# Why do different elements form different types of carbides?

What property of the elements make them form different types of carbides like:

$$\ce{Be}$$ and $$\ce{Al}$$ - $$\ce{Be2C}$$ and $$\ce{Al4C3}$$ (Methanides) contains $$\ce{C^4-}$$ ion

$$\ce{Na}$$ and $$\ce{Ca}$$ - $$\ce{Na2C2}$$ and $$\ce{CaC2}$$ (acetylides) contains $$\ce{C2^{2-}}$$ ion

$$\ce{Li}$$ and $$\ce{Mg}$$ - $$\ce{Li4C3}$$ and $$\ce{Mg2C3}$$ (sesquicarbides) contains $$\ce{C3^4-}$$ ion.

Boron - $$\ce{B4C}$$ (covalent carbides)

Titanium and tungsten - $$\ce{TiC}$$ and $$\ce{WC}$$ (interstitial carbides)

• This isn't necessarily a full answer but I note that the most polarising cations ($\ce{Be^{2+}}$ & $\ce{Al^{3+}}$) are associated with the least polarisable anions ($\ce{C^{4-}}$) and vice versa. Additionally, insterstitial carbides only form with large cations, as you might expect if the anion has to fit in the spaces in the cation crystal structure. – bon Jul 17 '15 at 10:22
• I think it is due to the high lattice energy released when these compounds are formed. Also what @bon said. – ShankRam Feb 3 '16 at 13:33
• @bon With that many negative charges on one atom, I would think $\ce{C^{4-}}$ would be the most polarizable anion of the three, wouldn't it? – hBy2Py Feb 12 '16 at 2:58
• You might wanna consider diagonal relationship which accounts for similarities between those particular metals. – jatin Mar 18 '16 at 17:18
• @jatin you gave a very important hint. thank you. I am going to write the answer. – Nilay Ghosh Mar 22 '16 at 10:50

According to wikipedia,

Carbides can be generally classified by chemical bonding type as follows:

1. salt-like carbides
2. covalent carbides
3. interstitial carbides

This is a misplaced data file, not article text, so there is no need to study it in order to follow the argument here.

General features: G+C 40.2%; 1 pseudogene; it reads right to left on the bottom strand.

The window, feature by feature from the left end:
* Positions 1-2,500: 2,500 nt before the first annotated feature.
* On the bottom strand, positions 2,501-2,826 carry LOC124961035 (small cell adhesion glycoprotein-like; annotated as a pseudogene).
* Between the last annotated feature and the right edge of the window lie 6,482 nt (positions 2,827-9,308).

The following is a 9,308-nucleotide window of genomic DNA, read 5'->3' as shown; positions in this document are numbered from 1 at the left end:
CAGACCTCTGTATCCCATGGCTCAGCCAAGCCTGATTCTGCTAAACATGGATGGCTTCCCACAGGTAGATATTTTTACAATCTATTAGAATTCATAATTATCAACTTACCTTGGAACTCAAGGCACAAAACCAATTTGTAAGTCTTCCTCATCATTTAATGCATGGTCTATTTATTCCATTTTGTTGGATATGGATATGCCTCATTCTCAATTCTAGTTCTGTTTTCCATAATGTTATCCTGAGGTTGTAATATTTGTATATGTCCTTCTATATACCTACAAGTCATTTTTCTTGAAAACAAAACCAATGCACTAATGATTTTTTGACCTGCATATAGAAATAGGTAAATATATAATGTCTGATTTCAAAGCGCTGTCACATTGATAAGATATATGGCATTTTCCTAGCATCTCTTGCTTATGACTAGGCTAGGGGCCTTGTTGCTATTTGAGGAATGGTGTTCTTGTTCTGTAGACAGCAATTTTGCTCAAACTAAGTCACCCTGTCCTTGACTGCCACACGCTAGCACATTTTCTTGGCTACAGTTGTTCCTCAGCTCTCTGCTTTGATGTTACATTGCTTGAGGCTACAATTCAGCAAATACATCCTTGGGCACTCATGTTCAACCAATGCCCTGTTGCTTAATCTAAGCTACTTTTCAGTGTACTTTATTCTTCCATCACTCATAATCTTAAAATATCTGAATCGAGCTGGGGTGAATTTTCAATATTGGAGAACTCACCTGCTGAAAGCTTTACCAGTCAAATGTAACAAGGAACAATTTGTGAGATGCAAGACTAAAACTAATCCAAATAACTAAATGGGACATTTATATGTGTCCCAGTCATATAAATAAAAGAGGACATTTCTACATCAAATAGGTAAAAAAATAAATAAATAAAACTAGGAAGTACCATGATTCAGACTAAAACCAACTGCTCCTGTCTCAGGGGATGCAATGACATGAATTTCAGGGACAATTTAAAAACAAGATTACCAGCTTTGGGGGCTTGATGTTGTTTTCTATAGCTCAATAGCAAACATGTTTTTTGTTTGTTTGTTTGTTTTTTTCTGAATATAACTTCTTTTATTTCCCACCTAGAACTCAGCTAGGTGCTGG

4. "intermediate" transition metal carbides.

This type of classification is based on the electronegativity of the element to which the carbon is bonded.

According to this site:-

The most electropositive metals form ionic or saltlike carbides, the transition metals in the middle of the periodic table tend to form what are called interstitial carbides, and the nonmetals of electronegativity similar to that of carbon form covalent or molecular carbides.

Actually credits goes to @jatin who gave me an important hint:-

You might wanna consider diagonal relationship which accounts for similarities between those particular metals.

As you can see that Li and Mg, Na and Ca and Be and Al all form diagonal element pairs. So, they are expected to have similar properties. So, considering their electronegativity, the diagonal element pairs have almost same value (though Li and Mg electronegativity is quite different). So they form similar type of carbide.

As for the intestitial carbides, @bon said that

Insterstitial carbides only form with large cations (Ti and W), as you might expect if the anion (very small) to fit in the spaces in the cation crystal structure.

• There is more to the story than electronegativity of the metal. How does Li form an allene based carbidevand Ca forms an acetylide when their electronegaruvities are only 0.02 apart? Small cation size, thus concentrated charge, has some importance beyond electronegativity, as the end carbons in the allenide ion have more concentrated negative charge than the acetylide ion. – Oscar Lanzi Jan 1 '18 at 1:20